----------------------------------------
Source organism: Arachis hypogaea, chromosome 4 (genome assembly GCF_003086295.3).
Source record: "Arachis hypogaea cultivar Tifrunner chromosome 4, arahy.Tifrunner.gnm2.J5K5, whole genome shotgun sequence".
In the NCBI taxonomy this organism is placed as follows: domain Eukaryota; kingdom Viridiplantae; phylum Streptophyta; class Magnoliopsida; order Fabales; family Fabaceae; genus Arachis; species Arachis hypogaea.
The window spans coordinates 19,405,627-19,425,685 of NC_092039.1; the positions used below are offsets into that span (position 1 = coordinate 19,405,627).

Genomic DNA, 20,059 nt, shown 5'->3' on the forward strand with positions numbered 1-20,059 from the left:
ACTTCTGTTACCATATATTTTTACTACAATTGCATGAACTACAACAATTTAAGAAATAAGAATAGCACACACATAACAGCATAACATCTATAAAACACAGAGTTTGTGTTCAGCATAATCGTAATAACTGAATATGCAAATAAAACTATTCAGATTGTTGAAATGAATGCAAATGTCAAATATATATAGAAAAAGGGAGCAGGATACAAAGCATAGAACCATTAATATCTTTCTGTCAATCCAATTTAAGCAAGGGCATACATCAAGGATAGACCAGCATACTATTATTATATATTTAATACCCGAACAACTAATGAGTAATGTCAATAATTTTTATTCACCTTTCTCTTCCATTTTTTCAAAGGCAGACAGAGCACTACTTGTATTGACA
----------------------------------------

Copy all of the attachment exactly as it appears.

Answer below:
Source organism: Arachis hypogaea, chromosome 4 (genome assembly GCF_003086295.3).
Source record: "Arachis hypogaea cultivar Tifrunner chromosome 4, arahy.Tifrunner.gnm2.J5K5, whole genome shotgun sequence".
In the NCBI taxonomy this organism is placed as follows: domain Eukaryota; kingdom Viridiplantae; phylum Streptophyta; class Magnoliopsida; order Fabales; family Fabaceae; genus Arachis; species Arachis hypogaea.
The window spans coordinates 19,405,627-19,425,685 of NC_092039.1; the positions used below are offsets into that span (position 1 = coordinate 19,405,627).

Genomic DNA, 20,059 nt, shown 5'->3' on the forward strand with positions numbered 1-20,059 from the left:
ACTTCTGTTACCATATATTTTTACTACAATTGCATGAACTACAACAATTTAAGAAATAAGAATAGCACACACATAACAGCATAACATCTATAAAACACAGAGTTTGTGTTCAGCATAATCGTAATAACTGAATATGCAAATAAAACTATTCAGATTGTTGAAATGAATGCAAATGTCAAATATATATAGAAAAAGGGAGCAGGATACAAAGCATAGAACCATTAATATCTTTCTGTCAATCCAATTTAAGCAAGGGCATACATCAAGGATAGACCAGCATACTATTATTATATATTTAATACCCGAACAACTAATGAGTAATGTCAATAATTTTTATTCACCTTTCTCTTCCATTTTTTCAAAGGCAGACAGAGCACTACTTGTATTGACA